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Loyalty: not just for guests


There’s been recent debate about whether staff meals should be advertised as a benefit or not. Some luxury hotels take a proportion of staff wages to cover their meals while some operators include staff meals without a question (nor a proportion of pay). It doesn’t sound right to some that cutting pay to feed staff is putting people at the forefront of your business. But you could argue that those coming fresh into hospitality would know no difference and, let’s face it, this is the way it’s always been done.

So when we talk about putting people at the forefront of our businesses, what does this actually mean?

Things need to change, that’s for sure. Not a shift in behaviour/surface change – it’s got to be a change in behaviour. If this doesn’t happen, we’re likely to have a staffing crisis for much longer than we would ever care to imagine. And the impact of that on hospitality? I’m sure there are people reading this now who know too well what the impact is and will be.

Let’s break this down and start with hotels. We know there’s a strong tradition in hotels, especially luxury hotels, which attracts revenue to drive sales and build reputation by giving impeccable service and offering the guests the most comforting and luxurious experiences. I would not argue that must change, but let’s think about the staff areas that sit behind the velvet-tufted benches and gilded architecture. They’re usually pretty drab, right? I know guests won’t necessarily see these areas but think about how that reflects on how you value staff. Then pay them minimum wage, expect them to work long hours, without a break, and then cut their pay to feed them. Again, the way it’s always been done, but does that make it right in this current climate?

How many people say that people are at the forefront of their business and actually mean it?

There are many inspirational, fresh-faced restaurants which have emerged over the years only to be destroyed by huge investments, bulldozing through the country by opening sites exponentially, cutting costs, compromising quality, introducing meaningless “steps of service” and guess what? When you prioritise profits, people get left behind. They became a commodity. Very little value of people, although surely they are the backbone of any business? Why do leaders not see this? It’s because they are only concerned with profits and short-term gains. Is it any surprise that we’ve seen so many company voluntary arrangements (CVA) during the past 18 months? There were no foundations holding these businesses up – just debt and panic.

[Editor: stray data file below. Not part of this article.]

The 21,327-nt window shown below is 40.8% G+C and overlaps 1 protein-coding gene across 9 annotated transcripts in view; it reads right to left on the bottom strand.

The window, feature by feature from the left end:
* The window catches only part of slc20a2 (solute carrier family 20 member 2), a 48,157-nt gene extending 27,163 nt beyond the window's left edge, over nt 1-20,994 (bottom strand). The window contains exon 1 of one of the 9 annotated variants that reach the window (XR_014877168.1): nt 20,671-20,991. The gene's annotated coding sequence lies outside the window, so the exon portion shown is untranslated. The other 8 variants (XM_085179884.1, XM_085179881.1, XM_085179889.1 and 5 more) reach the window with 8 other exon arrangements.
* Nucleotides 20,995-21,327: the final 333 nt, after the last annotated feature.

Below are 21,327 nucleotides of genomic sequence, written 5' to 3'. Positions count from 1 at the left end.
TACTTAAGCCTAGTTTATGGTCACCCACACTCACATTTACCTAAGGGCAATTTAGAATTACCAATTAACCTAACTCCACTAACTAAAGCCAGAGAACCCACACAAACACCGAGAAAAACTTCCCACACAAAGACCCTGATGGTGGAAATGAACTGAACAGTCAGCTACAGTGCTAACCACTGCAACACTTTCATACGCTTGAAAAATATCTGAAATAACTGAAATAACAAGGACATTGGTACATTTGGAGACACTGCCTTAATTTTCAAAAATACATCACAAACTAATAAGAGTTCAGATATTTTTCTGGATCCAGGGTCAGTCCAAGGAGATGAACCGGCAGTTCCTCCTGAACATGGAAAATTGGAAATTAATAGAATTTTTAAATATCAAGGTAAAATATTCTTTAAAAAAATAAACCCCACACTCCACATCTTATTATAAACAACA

Imagine building a house with no foundations. It would last for a while but probably not that long. It would crumble in places, with cracks down the walls and might flood now and again. It could be lived in but quite uncomfortable. This is the same when your leadership team fails to build strong foundations of people by nurturing them and developing them. Yes, this costs money but a CVA will impact your bottom line more.

So imagine a business where people are top of the agenda in every board meeting. Not because of a pandemic but because they are valued and investment is made into their development, well-being and the automation of tasks giving people back valuable time and flexibility. Time taken to give people autonomy, trusting them to make decisions and run their units. A business that really values mentorships and coaching, that truly understands leaders and supports them to support their people.

There are some businesses that stand out today. They stand strong as survivors of the pandemic and are not facing CVAs. You’ll generally find that it’s the people who are the centre of everything these businesses do and will stay loyal for years, providing that foundation for growth and profit.

Don’t compromise on culture, and look after your people. Long-term planning is key to success otherwise you’ll be chasing your tail until it falls off.



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